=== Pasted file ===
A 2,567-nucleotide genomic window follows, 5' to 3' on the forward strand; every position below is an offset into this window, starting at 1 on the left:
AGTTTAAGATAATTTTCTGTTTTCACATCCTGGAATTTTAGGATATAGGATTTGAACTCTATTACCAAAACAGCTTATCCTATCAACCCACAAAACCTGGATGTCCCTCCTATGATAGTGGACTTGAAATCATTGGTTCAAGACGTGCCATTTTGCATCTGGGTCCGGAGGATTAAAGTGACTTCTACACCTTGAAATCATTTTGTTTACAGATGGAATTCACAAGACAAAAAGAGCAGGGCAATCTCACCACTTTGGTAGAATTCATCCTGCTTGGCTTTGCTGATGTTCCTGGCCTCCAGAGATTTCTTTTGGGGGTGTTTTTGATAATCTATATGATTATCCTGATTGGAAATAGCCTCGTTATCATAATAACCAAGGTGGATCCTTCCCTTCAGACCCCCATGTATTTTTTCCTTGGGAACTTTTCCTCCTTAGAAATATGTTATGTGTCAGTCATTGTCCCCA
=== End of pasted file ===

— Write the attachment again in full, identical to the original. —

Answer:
A 2,567-nucleotide genomic window follows, 5' to 3' on the forward strand; every position below is an offset into this window, starting at 1 on the left:
AGTTTAAGATAATTTTCTGTTTTCACATCCTGGAATTTTAGGATATAGGATTTGAACTCTATTACCAAAACAGCTTATCCTATCAACCCACAAAACCTGGATGTCCCTCCTATGATAGTGGACTTGAAATCATTGGTTCAAGACGTGCCATTTTGCATCTGGGTCCGGAGGATTAAAGTGACTTCTACACCTTGAAATCATTTTGTTTACAGATGGAATTCACAAGACAAAAAGAGCAGGGCAATCTCACCACTTTGGTAGAATTCATCCTGCTTGGCTTTGCTGATGTTCCTGGCCTCCAGAGATTTCTTTTGGGGGTGTTTTTGATAATCTATATGATTATCCTGATTGGAAATAGCCTCGTTATCATAATAACCAAGGTGGATCCTTCCCTTCAGACCCCCATGTATTTTTTCCTTGGGAACTTTTCCTCCTTAGAAATATGTTATGTGTCAGTCATTGTCCCCA